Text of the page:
When we report what people say, we usually change the tense of the verbs to reflect that we are reporting – not giving direct speech. This pattern is followed when we report questions and there are also other important changes between direct questions and reported questions.
- Direct question: “Do you like ice cream?” Reported question: He asked if I liked ice cream.
When we report yes/no questions we use ‘if’ or ‘whether’.
- Direct question: “Did you enjoy the movie?” Reported question: She asked me whether I’d enjoyed the movie.
The tense of the verb changes as it does in reported speech but we don’t use auxiliary verbs. The word order is the same as in an affirmative sentence.
Questions with a question word
- Direct question: “What time does the train leave?” Reported question: He asked what time the train left.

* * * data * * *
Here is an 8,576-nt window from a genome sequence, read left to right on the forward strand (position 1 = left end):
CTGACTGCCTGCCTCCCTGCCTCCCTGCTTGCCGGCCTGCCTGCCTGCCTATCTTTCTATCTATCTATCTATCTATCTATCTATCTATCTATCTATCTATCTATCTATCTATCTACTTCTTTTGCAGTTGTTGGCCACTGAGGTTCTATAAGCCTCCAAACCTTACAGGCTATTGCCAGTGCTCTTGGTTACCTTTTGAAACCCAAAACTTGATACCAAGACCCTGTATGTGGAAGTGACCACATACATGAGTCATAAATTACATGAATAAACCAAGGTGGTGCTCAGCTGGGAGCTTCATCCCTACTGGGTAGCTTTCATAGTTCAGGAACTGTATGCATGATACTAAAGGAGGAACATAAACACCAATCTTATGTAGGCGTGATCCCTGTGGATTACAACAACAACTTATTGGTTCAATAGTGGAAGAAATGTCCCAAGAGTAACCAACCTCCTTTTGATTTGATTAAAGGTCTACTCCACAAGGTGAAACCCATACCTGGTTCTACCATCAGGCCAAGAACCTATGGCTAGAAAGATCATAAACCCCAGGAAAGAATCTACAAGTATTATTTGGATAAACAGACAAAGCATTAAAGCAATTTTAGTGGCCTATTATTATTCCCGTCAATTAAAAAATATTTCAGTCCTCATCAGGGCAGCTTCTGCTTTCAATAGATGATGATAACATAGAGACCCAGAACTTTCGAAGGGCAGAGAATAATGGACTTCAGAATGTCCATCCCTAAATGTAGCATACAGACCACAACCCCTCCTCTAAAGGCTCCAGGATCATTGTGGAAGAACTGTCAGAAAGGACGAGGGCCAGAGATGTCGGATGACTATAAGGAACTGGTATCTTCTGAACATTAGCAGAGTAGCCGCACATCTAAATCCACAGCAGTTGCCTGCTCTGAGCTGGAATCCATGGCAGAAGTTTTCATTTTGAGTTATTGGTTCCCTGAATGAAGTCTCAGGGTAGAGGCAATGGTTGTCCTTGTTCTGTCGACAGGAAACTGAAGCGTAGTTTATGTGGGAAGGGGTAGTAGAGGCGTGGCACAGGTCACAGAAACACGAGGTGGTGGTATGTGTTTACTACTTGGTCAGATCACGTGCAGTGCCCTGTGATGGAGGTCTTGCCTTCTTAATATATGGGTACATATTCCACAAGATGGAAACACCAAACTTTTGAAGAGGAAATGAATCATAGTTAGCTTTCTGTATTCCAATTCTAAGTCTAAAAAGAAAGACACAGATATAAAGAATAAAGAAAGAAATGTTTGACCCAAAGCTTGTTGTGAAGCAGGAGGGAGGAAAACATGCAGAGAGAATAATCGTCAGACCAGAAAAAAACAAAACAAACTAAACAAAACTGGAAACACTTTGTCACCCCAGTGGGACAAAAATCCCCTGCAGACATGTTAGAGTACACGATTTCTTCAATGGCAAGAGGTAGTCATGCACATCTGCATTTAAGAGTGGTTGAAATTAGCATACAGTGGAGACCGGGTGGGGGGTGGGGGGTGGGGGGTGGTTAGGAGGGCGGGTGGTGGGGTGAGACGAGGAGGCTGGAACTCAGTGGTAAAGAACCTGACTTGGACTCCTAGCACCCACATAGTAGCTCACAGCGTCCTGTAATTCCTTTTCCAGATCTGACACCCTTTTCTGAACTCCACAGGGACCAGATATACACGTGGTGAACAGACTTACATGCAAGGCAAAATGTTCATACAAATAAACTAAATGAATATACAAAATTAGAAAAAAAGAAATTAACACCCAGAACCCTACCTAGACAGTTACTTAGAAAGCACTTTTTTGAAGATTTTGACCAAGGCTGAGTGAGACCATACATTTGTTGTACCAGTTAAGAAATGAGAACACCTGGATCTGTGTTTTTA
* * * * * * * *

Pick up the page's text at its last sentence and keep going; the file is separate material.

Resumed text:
When there is a question word (what, where, why, who, when, how) we use that question word in the reported question but there is no auxiliary verb and the word order is like an affirmative sentence.
Look at some more examples:
- Direct question: “Where did you go to school?”
- Reported question: He asked me where I’d gone to school.
Notice that the reported questions do not have a question mark at the end.
Similar to reported questions are indirect questions.
- Can you tell me what time the train leaves? NOT Can you tell me what time does the train leave?
- I’d love to know what he said to her. NOT I’d love to know what did he say to her.